‘A lethal combination – in a good way’

In the eyes of Cole, part of the appeal to the kind of education St. Thomas music business majors receive is that their skills are not isolated to the music industry. Nothing about being musically trained constrains a students’ career choices; in fact, it makes them all the more versatile away from music, Cole says.

“We’re training great professionals, period. It’s the creativity, the ability to communicate on such a granular levels like musicians have. The courage they have in standing up and performing in front of strangers, or, even more scary, friends. The problem-solving they have to do as musicians dealing with so many possibilities and finding their unique vision of how to combine those things, that’s creative sensibility. That’s innovative training. Put that together with management, you’re making a creative manager. A creative problem-solver,” he says. “I think these types of programs with an arts component are going to be what’s more and more desired by business in the future. A natural byproduct of what we do … is we’re creating well-rounded, creative, innovative professionals. They happen to also have a specific knowledge of a field but whose skills are transferable among any field.”

Petra lives that out in her daily life after going from world-class opera performer to the CEO of her own company.

“Our entire company is infused with a mission, creativity and a service-based mentality that I don’t think we would have if I was just a straight business person,” she says. “Our ability to think outside the box, to take a situation that on paper looks cut and dried and be creative with it … it’s literally the neurons that get trained when you’re studying music. I know I bring a perspective, and our company brings a perspective, that nobody else in the market has. One thing informs the other with music and business.”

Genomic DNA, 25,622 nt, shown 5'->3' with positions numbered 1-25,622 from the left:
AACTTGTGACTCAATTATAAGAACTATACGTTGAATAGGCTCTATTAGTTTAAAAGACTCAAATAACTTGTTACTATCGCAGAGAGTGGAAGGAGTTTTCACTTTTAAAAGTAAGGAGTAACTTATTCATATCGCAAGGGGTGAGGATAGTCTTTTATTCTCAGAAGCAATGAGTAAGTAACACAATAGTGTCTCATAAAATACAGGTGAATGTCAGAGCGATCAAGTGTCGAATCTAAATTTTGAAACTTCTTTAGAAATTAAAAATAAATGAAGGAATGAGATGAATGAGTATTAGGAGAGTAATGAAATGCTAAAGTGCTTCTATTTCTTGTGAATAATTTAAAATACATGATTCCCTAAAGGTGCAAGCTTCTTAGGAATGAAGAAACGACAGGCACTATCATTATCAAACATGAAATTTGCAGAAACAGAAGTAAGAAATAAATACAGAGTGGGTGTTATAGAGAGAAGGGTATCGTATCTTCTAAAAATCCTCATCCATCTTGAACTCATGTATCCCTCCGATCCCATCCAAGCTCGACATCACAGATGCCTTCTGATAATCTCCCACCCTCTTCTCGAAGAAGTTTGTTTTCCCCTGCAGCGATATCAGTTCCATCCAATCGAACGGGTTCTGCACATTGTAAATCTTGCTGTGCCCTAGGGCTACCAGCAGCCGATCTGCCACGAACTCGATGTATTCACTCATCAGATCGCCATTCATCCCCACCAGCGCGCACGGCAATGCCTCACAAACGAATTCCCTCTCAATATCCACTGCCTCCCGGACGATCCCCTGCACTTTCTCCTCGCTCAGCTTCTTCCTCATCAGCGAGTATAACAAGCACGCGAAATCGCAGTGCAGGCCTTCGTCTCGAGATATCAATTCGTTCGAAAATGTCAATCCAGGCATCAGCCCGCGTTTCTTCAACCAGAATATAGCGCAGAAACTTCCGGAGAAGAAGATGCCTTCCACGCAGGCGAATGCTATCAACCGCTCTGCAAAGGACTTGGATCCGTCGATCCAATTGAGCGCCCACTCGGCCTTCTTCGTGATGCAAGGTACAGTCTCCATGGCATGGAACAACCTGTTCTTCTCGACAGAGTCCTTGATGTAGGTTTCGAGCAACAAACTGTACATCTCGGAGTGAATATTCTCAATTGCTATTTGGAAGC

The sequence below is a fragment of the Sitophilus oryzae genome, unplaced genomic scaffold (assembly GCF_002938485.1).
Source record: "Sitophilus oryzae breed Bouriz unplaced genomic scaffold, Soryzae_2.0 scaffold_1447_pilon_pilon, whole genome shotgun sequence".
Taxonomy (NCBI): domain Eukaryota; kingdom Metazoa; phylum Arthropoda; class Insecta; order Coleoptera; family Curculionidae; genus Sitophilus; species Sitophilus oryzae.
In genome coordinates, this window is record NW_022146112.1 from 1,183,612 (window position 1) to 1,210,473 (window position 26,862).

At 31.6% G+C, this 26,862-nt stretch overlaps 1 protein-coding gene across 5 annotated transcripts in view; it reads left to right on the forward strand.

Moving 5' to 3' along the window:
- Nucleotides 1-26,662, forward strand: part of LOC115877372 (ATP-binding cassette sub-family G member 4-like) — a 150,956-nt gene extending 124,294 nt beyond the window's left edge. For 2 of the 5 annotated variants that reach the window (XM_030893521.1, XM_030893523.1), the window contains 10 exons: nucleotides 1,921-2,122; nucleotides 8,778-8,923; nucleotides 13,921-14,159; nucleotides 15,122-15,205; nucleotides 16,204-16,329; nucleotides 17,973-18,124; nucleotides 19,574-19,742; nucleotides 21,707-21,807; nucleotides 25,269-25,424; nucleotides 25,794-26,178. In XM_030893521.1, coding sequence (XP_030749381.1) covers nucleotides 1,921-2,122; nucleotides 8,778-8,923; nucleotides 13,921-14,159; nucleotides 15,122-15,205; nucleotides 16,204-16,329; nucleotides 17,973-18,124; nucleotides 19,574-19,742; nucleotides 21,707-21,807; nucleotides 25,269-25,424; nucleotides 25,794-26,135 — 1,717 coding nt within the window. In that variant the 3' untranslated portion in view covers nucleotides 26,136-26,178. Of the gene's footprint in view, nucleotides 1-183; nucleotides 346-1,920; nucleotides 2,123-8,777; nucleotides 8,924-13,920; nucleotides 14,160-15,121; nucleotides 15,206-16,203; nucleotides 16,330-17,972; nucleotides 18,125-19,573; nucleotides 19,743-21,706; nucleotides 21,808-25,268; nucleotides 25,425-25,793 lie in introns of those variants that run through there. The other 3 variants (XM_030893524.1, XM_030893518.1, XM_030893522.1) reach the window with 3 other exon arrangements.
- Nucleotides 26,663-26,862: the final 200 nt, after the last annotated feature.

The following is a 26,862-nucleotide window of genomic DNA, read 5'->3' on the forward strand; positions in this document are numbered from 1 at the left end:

Such a marriage is what Cole calls “a lethal combination – in a good way.”

“It was the secret of the room: We’re all learning how to creatively problem-solve,” Siteman says. “It came naturally from all the material, all the courses. I can look back and say they taught me a way to problem-solve that isn’t routine, but will help me succeed in one way or another the rest of my life.”

Problem-solving, creativity, critical thinking: all pursuits familiar to many across the liberal arts landscape of St. Thomas. It should come as no surprise then, that two areas of study – so different on the surface – have found a way to complement each other to form such a dynamic education.

“We’re so fortunate in that we have other schools we can work with in this program who are excited to collaborate with us and who love our students,” Cole says. “It’s wonderful to have such collaboration between our two programs to create this.”

The curriculum will continue to evolve, students and professors working together to determine how they might shape their world moving forward. Difficult and demanding as it might be, students have continued finding their way to the program: More music business majors graduated in the last three years than in the previous 15 combined.

Meyerson’s optimism for his own work, then, seems a fitting viewpoint on what lies ahead for music business at St. Thomas as well: “This is going to be so much more.”